“I think we wanted them (city officials) to think more about the potential of what could happen with growth,” Synhorst said.

Rick Krueger, who is developing Woodlands at Yankee Hill, a growing residential area near 84th Street and Yankee Hill Road, said for decades Lincoln’s growth patterns have been to the south and east. That’s where land values are the highest.

“People want to move south and east in Lincoln,” he said. “It isn’t good or bad. It just is."

Comprehensive Plan growth projections

Enter the long-awaited South Beltway — a $352 million project by the Nebraska Department of Transportation slated to be done sometime next year that will connect Nebraska 2 southeast of Lincoln with U.S. 77 to the southwest.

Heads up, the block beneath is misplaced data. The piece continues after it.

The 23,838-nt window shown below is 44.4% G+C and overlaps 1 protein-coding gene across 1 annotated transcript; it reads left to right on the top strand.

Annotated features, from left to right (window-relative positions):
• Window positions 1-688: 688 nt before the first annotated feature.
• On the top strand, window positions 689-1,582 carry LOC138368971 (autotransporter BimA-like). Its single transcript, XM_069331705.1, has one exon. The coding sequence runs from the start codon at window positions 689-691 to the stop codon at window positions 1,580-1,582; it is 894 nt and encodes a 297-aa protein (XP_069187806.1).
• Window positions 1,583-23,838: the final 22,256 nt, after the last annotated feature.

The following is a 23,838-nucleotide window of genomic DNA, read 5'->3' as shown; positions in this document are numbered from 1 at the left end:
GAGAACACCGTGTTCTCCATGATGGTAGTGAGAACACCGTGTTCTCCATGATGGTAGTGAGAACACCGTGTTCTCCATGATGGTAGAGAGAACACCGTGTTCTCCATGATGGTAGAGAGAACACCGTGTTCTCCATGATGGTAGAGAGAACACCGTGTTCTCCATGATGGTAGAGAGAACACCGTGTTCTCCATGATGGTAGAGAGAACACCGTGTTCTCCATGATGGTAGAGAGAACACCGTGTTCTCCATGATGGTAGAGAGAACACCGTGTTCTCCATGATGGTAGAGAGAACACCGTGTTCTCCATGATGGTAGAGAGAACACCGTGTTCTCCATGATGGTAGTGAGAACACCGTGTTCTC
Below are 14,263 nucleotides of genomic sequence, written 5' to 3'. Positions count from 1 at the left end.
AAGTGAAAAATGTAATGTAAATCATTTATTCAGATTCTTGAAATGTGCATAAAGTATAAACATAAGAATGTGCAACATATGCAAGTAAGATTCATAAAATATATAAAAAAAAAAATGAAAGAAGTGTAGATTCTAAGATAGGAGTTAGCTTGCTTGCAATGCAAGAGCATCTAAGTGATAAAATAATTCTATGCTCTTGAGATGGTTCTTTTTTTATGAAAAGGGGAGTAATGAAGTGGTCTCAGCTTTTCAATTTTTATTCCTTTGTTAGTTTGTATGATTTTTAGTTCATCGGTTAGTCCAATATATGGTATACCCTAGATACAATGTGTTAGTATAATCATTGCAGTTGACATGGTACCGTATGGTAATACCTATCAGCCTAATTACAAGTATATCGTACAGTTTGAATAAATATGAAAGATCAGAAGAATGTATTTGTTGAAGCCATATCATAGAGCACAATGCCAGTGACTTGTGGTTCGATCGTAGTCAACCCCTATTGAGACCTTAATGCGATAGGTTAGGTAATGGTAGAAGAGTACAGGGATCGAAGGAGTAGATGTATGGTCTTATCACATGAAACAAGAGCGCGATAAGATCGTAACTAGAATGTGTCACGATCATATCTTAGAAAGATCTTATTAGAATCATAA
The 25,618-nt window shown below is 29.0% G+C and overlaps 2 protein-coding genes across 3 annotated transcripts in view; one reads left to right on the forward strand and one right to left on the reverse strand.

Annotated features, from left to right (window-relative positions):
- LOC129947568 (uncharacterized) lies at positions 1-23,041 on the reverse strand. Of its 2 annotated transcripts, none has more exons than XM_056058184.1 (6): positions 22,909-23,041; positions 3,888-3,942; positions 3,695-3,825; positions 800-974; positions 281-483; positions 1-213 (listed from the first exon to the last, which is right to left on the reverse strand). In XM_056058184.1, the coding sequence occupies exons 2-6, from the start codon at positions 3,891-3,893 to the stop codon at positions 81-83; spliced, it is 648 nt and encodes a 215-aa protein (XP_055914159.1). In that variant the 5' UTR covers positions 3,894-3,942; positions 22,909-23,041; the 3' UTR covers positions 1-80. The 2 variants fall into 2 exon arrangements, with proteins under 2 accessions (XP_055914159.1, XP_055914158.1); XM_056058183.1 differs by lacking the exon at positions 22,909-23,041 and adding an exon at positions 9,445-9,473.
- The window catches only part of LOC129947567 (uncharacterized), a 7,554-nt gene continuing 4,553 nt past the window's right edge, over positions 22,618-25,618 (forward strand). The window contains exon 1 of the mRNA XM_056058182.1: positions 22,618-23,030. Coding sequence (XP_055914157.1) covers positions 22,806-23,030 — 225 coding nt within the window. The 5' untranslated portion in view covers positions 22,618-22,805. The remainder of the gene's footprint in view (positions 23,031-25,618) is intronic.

The freeway will allow truck traffic to skirt Lincoln streets, with easy access to Interstate 80 via U.S. 77.

That creates a great opportunity for manufacturing and industrial development, as well as retail, Synhorst said.

“I think it’s a blank canvas for some really innovative developers to come up with some great ways (to use the land),” he said. “The ideas are endless, right?”

Maybe a medical clinic or auto services. Maybe larger retail areas. The beltway, he said, will be a game-changer.

“I think the city’s going to have to be nimble in the comprehensive plan to adjust for the wants and needs that may come up,” he said.

Krueger said where the beltway connects to Nebraska 2 at about 120th Street will be a major transportation hub, especially when the East Beltway follows — and developers say the city should extend the Stevens Creek sewer trunk system in that direction.